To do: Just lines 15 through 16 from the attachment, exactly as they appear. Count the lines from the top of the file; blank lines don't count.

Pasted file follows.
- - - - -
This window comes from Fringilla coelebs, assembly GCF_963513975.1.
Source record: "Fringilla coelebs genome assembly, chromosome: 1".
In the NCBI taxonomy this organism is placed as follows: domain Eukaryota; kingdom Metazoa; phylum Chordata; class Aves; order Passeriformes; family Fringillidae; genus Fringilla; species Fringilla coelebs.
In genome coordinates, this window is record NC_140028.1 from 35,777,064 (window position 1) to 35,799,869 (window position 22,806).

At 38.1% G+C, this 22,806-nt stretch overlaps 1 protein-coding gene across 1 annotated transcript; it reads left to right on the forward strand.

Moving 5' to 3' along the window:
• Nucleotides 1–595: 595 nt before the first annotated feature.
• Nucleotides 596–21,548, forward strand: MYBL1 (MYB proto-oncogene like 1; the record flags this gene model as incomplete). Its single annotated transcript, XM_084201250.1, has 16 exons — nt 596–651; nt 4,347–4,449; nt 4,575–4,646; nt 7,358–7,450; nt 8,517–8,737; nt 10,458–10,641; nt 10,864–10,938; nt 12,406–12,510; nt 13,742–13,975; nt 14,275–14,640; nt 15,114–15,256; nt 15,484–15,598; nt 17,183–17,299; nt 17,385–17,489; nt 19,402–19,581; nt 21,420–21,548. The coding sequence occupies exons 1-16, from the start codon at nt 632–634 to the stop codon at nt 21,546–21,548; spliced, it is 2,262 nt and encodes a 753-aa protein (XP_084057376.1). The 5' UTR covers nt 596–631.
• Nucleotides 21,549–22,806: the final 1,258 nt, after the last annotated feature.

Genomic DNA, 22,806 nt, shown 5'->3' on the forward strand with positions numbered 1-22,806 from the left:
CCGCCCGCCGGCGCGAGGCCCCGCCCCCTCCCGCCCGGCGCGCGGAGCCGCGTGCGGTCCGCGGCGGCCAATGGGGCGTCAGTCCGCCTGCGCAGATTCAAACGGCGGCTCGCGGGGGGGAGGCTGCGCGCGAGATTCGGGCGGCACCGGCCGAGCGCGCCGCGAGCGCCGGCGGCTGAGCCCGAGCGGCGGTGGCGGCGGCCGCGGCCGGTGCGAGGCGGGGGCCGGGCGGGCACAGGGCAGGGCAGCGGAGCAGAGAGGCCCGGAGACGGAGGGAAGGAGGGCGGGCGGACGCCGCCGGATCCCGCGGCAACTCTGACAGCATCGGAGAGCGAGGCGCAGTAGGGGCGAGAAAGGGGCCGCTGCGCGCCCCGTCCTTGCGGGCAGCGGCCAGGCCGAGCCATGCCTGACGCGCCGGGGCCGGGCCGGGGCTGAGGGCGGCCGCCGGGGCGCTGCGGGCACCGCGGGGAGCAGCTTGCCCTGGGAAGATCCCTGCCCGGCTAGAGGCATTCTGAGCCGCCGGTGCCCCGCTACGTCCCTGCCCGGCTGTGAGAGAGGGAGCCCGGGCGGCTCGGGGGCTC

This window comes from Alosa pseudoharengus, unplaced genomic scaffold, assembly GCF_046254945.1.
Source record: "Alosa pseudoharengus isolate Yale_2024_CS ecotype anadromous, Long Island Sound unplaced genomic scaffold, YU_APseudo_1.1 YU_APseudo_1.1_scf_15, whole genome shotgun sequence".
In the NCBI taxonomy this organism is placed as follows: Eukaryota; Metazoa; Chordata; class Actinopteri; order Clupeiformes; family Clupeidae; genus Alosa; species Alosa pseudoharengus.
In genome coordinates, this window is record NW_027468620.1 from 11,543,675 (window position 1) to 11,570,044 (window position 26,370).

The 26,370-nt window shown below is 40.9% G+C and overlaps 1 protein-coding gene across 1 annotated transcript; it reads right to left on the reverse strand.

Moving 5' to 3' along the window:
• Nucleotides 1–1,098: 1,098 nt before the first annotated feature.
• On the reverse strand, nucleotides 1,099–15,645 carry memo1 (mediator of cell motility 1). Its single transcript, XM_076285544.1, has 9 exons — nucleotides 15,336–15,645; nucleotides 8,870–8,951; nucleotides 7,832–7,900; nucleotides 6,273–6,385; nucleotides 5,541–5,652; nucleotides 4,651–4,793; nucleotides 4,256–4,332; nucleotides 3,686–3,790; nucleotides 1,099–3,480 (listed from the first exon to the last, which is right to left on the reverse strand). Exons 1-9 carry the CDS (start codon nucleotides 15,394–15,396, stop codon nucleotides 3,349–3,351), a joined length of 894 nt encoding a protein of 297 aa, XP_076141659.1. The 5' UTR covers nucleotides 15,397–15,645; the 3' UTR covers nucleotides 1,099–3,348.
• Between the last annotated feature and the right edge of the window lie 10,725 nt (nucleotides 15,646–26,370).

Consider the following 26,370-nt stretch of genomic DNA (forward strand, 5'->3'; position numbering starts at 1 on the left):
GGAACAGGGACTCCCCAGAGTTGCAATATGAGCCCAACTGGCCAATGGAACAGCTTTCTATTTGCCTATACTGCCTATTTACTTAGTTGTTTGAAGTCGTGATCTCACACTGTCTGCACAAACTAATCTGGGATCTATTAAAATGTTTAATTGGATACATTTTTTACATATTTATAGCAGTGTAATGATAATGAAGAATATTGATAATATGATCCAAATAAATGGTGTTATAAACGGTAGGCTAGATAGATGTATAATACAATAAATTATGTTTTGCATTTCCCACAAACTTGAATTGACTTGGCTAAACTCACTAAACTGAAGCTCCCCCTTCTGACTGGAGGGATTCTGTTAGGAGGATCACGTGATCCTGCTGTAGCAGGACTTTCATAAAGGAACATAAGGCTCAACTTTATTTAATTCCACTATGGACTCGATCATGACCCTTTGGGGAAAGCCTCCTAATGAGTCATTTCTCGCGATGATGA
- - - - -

In genome coordinates, this window is record NW_027468620.1 from 11,543,675 (window position 1) to 11,570,044 (window position 26,370).

The 26,370-nt window shown below is 40.9% G+C and overlaps 1 protein-coding gene across 1 annotated transcript; it reads right to left on the reverse strand.